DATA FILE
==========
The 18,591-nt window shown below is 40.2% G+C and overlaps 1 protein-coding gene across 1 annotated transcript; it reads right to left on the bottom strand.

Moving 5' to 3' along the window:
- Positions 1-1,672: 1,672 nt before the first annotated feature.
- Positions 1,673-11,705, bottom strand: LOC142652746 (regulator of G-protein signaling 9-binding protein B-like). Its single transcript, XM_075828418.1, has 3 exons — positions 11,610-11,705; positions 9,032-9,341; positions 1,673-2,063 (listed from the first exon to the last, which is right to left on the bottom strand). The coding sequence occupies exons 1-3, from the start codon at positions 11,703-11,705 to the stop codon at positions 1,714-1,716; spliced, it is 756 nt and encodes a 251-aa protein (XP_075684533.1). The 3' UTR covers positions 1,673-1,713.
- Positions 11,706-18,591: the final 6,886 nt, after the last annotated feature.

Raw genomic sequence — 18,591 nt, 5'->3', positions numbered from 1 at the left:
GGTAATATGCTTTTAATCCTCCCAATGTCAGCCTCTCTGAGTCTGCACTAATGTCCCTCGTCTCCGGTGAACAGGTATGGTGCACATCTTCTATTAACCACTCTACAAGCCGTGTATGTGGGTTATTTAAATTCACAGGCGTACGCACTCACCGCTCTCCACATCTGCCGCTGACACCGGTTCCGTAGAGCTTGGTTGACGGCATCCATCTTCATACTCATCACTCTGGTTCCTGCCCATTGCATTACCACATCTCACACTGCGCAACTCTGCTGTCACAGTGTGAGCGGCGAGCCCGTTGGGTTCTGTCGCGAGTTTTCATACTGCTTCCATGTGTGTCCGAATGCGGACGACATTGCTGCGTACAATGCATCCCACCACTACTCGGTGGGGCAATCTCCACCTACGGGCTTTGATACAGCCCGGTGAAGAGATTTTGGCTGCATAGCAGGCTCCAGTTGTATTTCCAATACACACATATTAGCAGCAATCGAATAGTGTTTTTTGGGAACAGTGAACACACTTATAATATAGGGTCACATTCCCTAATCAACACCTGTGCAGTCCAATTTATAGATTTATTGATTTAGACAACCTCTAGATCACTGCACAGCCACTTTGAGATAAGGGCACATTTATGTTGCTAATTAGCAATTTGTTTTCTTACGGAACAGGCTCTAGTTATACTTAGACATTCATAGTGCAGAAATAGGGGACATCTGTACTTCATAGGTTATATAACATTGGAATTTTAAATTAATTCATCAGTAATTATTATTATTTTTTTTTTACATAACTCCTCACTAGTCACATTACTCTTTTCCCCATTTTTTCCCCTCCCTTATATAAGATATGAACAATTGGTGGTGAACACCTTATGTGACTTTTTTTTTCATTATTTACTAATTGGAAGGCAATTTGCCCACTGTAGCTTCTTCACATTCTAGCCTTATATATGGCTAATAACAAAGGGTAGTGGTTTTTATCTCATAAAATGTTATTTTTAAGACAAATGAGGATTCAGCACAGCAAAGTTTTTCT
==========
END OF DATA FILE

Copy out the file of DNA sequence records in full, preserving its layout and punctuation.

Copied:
The 18,591-nt window shown below is 40.2% G+C and overlaps 1 protein-coding gene across 1 annotated transcript; it reads right to left on the bottom strand.

Moving 5' to 3' along the window:
- Positions 1-1,672: 1,672 nt before the first annotated feature.
- Positions 1,673-11,705, bottom strand: LOC142652746 (regulator of G-protein signaling 9-binding protein B-like). Its single transcript, XM_075828418.1, has 3 exons — positions 11,610-11,705; positions 9,032-9,341; positions 1,673-2,063 (listed from the first exon to the last, which is right to left on the bottom strand). The coding sequence occupies exons 1-3, from the start codon at positions 11,703-11,705 to the stop codon at positions 1,714-1,716; spliced, it is 756 nt and encodes a 251-aa protein (XP_075684533.1). The 3' UTR covers positions 1,673-1,713.
- Positions 11,706-18,591: the final 6,886 nt, after the last annotated feature.

Raw genomic sequence — 18,591 nt, 5'->3', positions numbered from 1 at the left:
GGTAATATGCTTTTAATCCTCCCAATGTCAGCCTCTCTGAGTCTGCACTAATGTCCCTCGTCTCCGGTGAACAGGTATGGTGCACATCTTCTATTAACCACTCTACAAGCCGTGTATGTGGGTTATTTAAATTCACAGGCGTACGCACTCACCGCTCTCCACATCTGCCGCTGACACCGGTTCCGTAGAGCTTGGTTGACGGCATCCATCTTCATACTCATCACTCTGGTTCCTGCCCATTGCATTACCACATCTCACACTGCGCAACTCTGCTGTCACAGTGTGAGCGGCGAGCCCGTTGGGTTCTGTCGCGAGTTTTCATACTGCTTCCATGTGTGTCCGAATGCGGACGACATTGCTGCGTACAATGCATCCCACCACTACTCGGTGGGGCAATCTCCACCTACGGGCTTTGATACAGCCCGGTGAAGAGATTTTGGCTGCATAGCAGGCTCCAGTTGTATTTCCAATACACACATATTAGCAGCAATCGAATAGTGTTTTTTGGGAACAGTGAACACACTTATAATATAGGGTCACATTCCCTAATCAACACCTGTGCAGTCCAATTTATAGATTTATTGATTTAGACAACCTCTAGATCACTGCACAGCCACTTTGAGATAAGGGCACATTTATGTTGCTAATTAGCAATTTGTTTTCTTACGGAACAGGCTCTAGTTATACTTAGACATTCATAGTGCAGAAATAGGGGACATCTGTACTTCATAGGTTATATAACATTGGAATTTTAAATTAATTCATCAGTAATTATTATTATTTTTTTTTTACATAACTCCTCACTAGTCACATTACTCTTTTCCCCATTTTTTCCCCTCCCTTATATAAGATATGAACAATTGGTGGTGAACACCTTATGTGACTTTTTTTTTCATTATTTACTAATTGGAAGGCAATTTGCCCACTGTAGCTTCTTCACATTCTAGCCTTATATATGGCTAATAACAAAGGGTAGTGGTTTTTATCTCATAAAATGTTATTTTTAAGACAAATGAGGATTCAGCACAGCAAAGTTTTTCT